During the summer, I led a training in the personal, and practical, application of Appreciative Inquiry. As I’ve said many times, Appreciative Inquiry is a method for managing change that emphasizes carrying the best of the past into the present and future. It is a powerful methodology, but one that requires a bit of a “paradigm shift” for many of us (since we seem to default to trying to fix the worst of the past). One of the tools that was part of the Appreciative Living Circle training was the “Visualization Exercise.” The instructions for the exercise were: "Think about your day tomorrow, and imagine it going as well as you possibly can. Mentally step through your routine and the various activities you have planned, and see yourself moving through them easily and joyfully. Visualize yourself feeling good as your day unfolds.”* This tool plays with the “carrying the best of the past” idea and transforms it into “imagining the best for the future.”
Ever since I became acquainted with this exercise, I’ve read the end of the Gospel of Mark through a different lens. Mark’s Gospel, as you may recall, ends with the women finding Jesus’ tomb empty, except for a young man in white clothes. He tells the women that Jesus isn’t there; he's been raised and “is going ahead of you to Galilee.” The women flee in terror. There are no post-resurrection stories in Mark’s Gospel; the “end of the story” is left to the women (and others) who follow Jesus to Galilee. And, of course, it was in Galilee where Jesus spent most of his ministry; it was where the hope in his mission was birthed. And it is back to Galilee, to a place of hope re-born, that the “young man” directs "Mary Magdalene, and Mary the mother of James, and Salome.” There, the young man suggests, will be found the next steps in Jesus’ mission.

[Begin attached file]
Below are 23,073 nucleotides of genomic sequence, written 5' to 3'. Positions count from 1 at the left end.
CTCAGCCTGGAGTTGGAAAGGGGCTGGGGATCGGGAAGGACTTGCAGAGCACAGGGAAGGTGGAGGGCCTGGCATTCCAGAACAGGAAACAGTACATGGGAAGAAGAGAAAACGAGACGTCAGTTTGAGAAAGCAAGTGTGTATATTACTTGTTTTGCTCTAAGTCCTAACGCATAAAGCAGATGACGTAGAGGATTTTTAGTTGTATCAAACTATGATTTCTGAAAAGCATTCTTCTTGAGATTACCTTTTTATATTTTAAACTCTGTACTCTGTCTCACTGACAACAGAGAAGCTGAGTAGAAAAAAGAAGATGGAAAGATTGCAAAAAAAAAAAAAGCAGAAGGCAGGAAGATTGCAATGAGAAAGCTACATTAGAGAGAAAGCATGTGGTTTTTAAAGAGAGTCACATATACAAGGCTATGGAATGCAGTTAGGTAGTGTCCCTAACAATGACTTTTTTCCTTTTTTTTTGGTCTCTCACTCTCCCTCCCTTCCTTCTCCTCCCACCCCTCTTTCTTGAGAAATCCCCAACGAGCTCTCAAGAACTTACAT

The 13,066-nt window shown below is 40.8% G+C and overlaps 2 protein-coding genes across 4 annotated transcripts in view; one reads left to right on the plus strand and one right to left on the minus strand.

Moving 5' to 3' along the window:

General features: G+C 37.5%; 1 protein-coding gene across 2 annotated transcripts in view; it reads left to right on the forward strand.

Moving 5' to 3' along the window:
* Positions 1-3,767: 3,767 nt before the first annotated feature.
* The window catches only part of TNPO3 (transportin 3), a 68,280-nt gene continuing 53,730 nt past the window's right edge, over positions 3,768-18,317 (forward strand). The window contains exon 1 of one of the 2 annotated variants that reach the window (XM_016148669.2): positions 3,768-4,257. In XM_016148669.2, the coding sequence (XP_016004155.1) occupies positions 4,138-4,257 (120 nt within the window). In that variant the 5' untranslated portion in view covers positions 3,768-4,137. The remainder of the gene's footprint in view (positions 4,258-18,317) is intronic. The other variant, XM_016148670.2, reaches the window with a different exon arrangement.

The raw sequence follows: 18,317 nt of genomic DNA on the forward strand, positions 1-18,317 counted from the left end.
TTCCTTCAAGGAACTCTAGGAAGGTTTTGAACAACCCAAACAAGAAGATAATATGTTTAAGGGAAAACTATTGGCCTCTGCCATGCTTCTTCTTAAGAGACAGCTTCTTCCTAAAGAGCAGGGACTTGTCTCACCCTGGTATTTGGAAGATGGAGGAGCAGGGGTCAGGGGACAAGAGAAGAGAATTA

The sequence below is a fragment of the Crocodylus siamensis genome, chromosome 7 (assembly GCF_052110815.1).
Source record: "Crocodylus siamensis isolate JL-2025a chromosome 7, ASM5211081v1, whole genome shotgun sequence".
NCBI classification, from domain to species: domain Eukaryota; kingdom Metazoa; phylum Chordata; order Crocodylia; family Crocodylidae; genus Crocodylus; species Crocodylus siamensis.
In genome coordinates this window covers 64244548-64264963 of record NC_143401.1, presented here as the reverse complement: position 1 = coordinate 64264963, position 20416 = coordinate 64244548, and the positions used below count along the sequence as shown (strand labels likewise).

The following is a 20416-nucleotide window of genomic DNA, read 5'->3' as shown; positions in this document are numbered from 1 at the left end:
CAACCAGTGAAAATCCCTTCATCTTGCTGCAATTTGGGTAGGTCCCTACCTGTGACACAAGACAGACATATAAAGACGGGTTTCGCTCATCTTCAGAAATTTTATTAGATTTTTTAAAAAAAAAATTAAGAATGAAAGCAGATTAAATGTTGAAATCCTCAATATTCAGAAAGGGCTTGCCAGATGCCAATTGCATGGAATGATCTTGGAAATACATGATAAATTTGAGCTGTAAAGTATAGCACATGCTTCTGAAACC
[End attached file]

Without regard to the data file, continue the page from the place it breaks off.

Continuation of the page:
The question, reading the end of Mark through this lens, then becomes: “What can we imagine we’ll find in Galilee? Jesus will be there! What new things might he have in store for us”? This is a powerful question, I believe, for all of us. Certainly as individuals, we look forward, imagining an amazing future, as we contemplate a career choice, or being with our life-partner, or becoming parents. In any of those, we realistically recognize that there will be some challenges, some sacrifices. But the hope for the future outweighs those!
The same situation is ours, corporately, at Good Shepherd! As we move into our “Season of Visioning”, we are bid to remember that "Jesus is going ahead of us into Galilee” . . . that place, those places, where Good Shepherd has seen amazing things happen! We know that they can happen; the time is right for similar, new things, to amaze us! So, what can YOU imagine we’ll find in “Galilee”?
Another consideration when imagining an amazing future is wondering whether we’ll have what it takes to make that future a reality! That, of course, means taking stock and planning—whether as individuals or corporately. As a congregation, as we anticipate planning for the future (of which our stewardship is a significant part), we take into account all of our resources, and to bring them to the task of building in “Galilee.” We are a growing congregation with manifold gifts of time, talent and treasure. As Paul reminds the Corinthian Christians, we are not lacking in any gifts (1 Cor 1.4-7); we’ve been blessed by God!
Let’s follow Jesus into our Galilee! Let us "Think about our future, and imagine it going as well as we possibly can.” Let us “visualize [ourselves] feeling good as [it] unfolds.” And let us work with God to make it happen!